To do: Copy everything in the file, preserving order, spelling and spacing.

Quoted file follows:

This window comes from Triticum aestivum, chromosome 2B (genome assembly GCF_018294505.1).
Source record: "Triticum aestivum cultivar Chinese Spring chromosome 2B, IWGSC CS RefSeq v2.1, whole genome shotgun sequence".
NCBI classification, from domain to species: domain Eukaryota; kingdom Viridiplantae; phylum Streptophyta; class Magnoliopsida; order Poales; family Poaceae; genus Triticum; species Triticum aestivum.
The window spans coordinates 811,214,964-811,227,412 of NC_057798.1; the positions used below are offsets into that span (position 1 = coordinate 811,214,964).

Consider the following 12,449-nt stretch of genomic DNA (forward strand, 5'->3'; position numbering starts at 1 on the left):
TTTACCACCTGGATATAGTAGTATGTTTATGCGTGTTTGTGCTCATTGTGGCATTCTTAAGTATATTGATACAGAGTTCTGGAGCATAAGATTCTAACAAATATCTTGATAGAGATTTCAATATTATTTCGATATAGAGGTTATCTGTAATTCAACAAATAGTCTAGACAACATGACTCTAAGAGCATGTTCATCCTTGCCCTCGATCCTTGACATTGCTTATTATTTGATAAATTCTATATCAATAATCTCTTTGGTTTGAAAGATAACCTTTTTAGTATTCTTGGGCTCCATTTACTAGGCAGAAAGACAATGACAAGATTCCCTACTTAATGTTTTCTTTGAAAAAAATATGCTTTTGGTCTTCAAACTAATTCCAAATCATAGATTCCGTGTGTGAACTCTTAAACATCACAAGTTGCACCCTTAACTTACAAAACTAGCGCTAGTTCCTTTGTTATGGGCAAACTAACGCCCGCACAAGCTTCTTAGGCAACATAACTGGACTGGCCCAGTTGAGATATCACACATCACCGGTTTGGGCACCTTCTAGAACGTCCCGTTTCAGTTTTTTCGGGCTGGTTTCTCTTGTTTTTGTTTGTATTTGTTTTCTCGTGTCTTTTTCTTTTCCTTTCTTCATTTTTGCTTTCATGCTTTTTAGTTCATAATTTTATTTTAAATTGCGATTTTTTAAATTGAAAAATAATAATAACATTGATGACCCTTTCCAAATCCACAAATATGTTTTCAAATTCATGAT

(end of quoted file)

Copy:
This window comes from Triticum aestivum, chromosome 2B (genome assembly GCF_018294505.1).
Source record: "Triticum aestivum cultivar Chinese Spring chromosome 2B, IWGSC CS RefSeq v2.1, whole genome shotgun sequence".
NCBI classification, from domain to species: domain Eukaryota; kingdom Viridiplantae; phylum Streptophyta; class Magnoliopsida; order Poales; family Poaceae; genus Triticum; species Triticum aestivum.
The window spans coordinates 811,214,964-811,227,412 of NC_057798.1; the positions used below are offsets into that span (position 1 = coordinate 811,214,964).

Consider the following 12,449-nt stretch of genomic DNA (forward strand, 5'->3'; position numbering starts at 1 on the left):
TTTACCACCTGGATATAGTAGTATGTTTATGCGTGTTTGTGCTCATTGTGGCATTCTTAAGTATATTGATACAGAGTTCTGGAGCATAAGATTCTAACAAATATCTTGATAGAGATTTCAATATTATTTCGATATAGAGGTTATCTGTAATTCAACAAATAGTCTAGACAACATGACTCTAAGAGCATGTTCATCCTTGCCCTCGATCCTTGACATTGCTTATTATTTGATAAATTCTATATCAATAATCTCTTTGGTTTGAAAGATAACCTTTTTAGTATTCTTGGGCTCCATTTACTAGGCAGAAAGACAATGACAAGATTCCCTACTTAATGTTTTCTTTGAAAAAAATATGCTTTTGGTCTTCAAACTAATTCCAAATCATAGATTCCGTGTGTGAACTCTTAAACATCACAAGTTGCACCCTTAACTTACAAAACTAGCGCTAGTTCCTTTGTTATGGGCAAACTAACGCCCGCACAAGCTTCTTAGGCAACATAACTGGACTGGCCCAGTTGAGATATCACACATCACCGGTTTGGGCACCTTCTAGAACGTCCCGTTTCAGTTTTTTCGGGCTGGTTTCTCTTGTTTTTGTTTGTATTTGTTTTCTCGTGTCTTTTTCTTTTCCTTTCTTCATTTTTGCTTTCATGCTTTTTAGTTCATAATTTTATTTTAAATTGCGATTTTTTAAATTGAAAAATAATAATAACATTGATGACCCTTTCCAAATCCACAAATATGTTTTCAAATTCATGAT